Enterprise Information Integration Tools Worth Deploying Despite Immaturity

Business benefit of EII increases exponentially with successive integration of each related application and database, analyst says

When IBM Corp. announced its DB2 Information Integrator products several months ago, analysts speculated that Big Blue’s move could provide a much-needed shot in the arm to the still emerging market for enterprise information integration (EII) software.

A new report from research firm Aberdeen Group suggests that that’s exactly what has happened.

Thanks to IBM’s foray into the burgeoning EII space, Aberdeen finds, more IT shops are aware of EII and its potential implications. The upshot, writes Aberdeen managing vice president of platform infrastructure Wayne Kernochan, is that the technology has turned a corner: “Buyers are beginning to see EII as a strategic infrastructure decision that can improve the agility of IT and enhance IT’s ability to quickly adapt technology to the rapidly changing needs of the business—especially the needs of e-business.”

Although EII is a still maturing field—the market for EII solutions amounts to less than $200 million today—and even though most EII players are small start-ups, Kernochan says that enterprises can nevertheless benefit from the technology, largely because so much enterprise information remains unconnected and segmented in stand-alone data sources.

As a result, argues Kernochan, “The business benefit of EII increases exponentially with successive integration of each related application and database. The connections between each additional information source and all the others have typically not been examined in most enterprises, and these connections—especially when combined with business process software—allow employee empowerment, greater insights into competitive advantage, more rapid response to customer inquiries and orders, and more effective integration with the databases of supply chain partners.”

Kernochan finds that enterprises are typically deploying EII solutions to support customer relationship management (CRM) and Web-based employee productivity applications. Companies can also tap EII to enable scenarios such as e-business integration across a supply chain, he says. For organizations that are undertaking business process integration projects, there’s another upside: EII can accelerate these efforts by facilitating simultaneous access to multiple databases attached to multiple applications.

A number of small players are currently vying for a share of an EII market (Aberdeen says it could amount to more than $250 million over the next two years), including Enosys, MetaMatrix, XAware, and Nimble Technology (acquired by Actuate last week—see separate story).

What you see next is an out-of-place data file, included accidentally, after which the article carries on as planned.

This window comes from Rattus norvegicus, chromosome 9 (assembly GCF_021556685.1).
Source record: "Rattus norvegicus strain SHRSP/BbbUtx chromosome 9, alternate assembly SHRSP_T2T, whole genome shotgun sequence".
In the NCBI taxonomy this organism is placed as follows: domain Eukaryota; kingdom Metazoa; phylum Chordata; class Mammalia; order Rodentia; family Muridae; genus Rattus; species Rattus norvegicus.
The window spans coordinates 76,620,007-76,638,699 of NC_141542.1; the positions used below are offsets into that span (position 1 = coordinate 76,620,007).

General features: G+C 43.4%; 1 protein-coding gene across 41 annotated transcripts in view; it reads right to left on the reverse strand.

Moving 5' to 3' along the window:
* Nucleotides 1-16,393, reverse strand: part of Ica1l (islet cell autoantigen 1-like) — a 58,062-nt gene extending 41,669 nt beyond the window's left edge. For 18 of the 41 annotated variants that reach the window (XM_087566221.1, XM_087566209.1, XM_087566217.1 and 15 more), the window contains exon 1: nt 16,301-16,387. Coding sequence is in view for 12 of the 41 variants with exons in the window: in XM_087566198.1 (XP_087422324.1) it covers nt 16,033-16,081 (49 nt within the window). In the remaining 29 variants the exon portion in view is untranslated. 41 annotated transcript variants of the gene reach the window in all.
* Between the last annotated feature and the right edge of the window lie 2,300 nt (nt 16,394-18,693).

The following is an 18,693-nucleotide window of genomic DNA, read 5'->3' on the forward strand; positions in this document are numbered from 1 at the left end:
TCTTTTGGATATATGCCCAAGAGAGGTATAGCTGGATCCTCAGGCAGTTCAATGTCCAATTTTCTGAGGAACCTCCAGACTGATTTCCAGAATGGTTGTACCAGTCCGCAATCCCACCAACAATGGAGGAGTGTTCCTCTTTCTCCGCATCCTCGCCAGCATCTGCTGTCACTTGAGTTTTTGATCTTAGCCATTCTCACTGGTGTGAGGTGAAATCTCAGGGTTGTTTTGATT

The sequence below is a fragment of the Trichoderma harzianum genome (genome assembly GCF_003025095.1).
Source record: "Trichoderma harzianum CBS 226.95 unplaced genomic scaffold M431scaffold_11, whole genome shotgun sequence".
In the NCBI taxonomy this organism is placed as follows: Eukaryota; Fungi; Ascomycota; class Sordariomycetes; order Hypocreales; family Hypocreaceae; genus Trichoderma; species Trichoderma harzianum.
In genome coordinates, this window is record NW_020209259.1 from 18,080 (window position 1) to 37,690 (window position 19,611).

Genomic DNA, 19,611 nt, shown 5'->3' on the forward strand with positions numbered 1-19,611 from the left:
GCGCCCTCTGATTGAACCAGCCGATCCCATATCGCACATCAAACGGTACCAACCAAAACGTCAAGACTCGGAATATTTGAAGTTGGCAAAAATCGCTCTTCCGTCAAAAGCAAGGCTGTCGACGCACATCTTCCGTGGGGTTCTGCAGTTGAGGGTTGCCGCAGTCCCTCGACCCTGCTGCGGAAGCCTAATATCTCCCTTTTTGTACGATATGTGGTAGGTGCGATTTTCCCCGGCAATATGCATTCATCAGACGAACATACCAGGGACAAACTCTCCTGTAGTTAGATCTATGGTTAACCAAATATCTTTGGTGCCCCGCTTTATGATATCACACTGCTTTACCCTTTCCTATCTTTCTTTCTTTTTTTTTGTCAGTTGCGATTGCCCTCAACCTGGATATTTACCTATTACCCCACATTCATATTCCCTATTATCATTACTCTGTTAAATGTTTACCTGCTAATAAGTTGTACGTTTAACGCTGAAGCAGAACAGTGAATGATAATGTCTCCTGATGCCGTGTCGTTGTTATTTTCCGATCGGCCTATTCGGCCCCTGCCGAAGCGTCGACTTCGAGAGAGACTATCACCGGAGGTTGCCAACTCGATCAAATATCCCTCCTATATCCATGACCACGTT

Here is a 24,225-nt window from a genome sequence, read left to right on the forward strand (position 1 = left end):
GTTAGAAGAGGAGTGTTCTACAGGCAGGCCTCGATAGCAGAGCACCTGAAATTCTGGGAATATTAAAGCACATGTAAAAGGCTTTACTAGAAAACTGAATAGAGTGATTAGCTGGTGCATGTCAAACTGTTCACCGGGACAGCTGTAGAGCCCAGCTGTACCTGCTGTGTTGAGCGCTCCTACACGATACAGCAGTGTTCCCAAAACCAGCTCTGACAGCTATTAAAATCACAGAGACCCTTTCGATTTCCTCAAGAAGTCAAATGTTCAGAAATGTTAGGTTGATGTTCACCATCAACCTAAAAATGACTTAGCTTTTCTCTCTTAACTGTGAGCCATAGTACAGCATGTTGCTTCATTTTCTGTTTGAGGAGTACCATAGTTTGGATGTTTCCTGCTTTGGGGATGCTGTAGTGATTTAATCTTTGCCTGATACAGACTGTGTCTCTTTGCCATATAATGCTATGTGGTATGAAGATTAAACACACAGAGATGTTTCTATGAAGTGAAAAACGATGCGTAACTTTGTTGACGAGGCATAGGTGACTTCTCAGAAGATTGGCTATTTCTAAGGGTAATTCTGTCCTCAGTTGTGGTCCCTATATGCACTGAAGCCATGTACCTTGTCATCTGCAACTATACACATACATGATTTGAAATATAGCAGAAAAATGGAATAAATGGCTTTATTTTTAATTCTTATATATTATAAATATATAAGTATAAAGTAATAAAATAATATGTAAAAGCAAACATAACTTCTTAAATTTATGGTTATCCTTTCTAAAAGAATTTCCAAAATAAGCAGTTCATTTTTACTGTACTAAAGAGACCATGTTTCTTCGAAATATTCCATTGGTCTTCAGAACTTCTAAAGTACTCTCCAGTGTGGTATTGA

In addition, the presence of established vendors, such as IBM, BEA Systems Inc., and Business Objects SA, could attract fence-sitting customers with concerns about the long-term viability of the EII startups.

Not surprisingly, Kernochan believes that other vendors will take note: “The potential of the EII market will mean that major hardware and database suppliers will continue to enter the market within the next two years, either by acquisition or by partnerships with existing EII suppliers,” he writes. “The entry of these suppliers will continue to increase EII’s visibility, allowing them to parlay advanced technology-based solutions and industry relationships into large-scale enterprise opportunities.”

One competitive differentiator customers can use to assess EII vendors today is whether or not they use XML technologies to support inter-database integration, Kernochan says. “The XML approach makes it easier to deliver the resulting aggregated data to a wide variety of inter- and extra-enterprise audiences. Another is support for SOAP and Web services.”

Kernochan counsels that potential EII adopters seek out products that allow them to do things such as define which databases are to be integrated (and which provide developer-friendly user interfaces for doing so), support a wide variety of databases, and provide customized support for standard interfaces (such as enterprise portals) and delivery mechanisms (such as XML).

Ironically, he notes, “At present, no EII solution offers administration across data sources. However, this capability is a key value-add to many users. EII’s ability to drive down database administration costs will reduce per-application TCO significantly.”

Tools are but one piece of the EII puzzle; expertise is still another. Because of the complexity associated with doing EII, Kernochan foresees a thriving market for EII professionals: “Finding the appropriate skills to execute an EII project is not always easy, as EII implementation requires in-depth knowledge of the structure of existing enterprise databases. This will provide a business opportunity for professional service suppliers and for application service providers (ASPs) that offer EII integration services.”

About the Author

Stephen Swoyer is a Nashville, TN-based freelance journalist who writes about technology.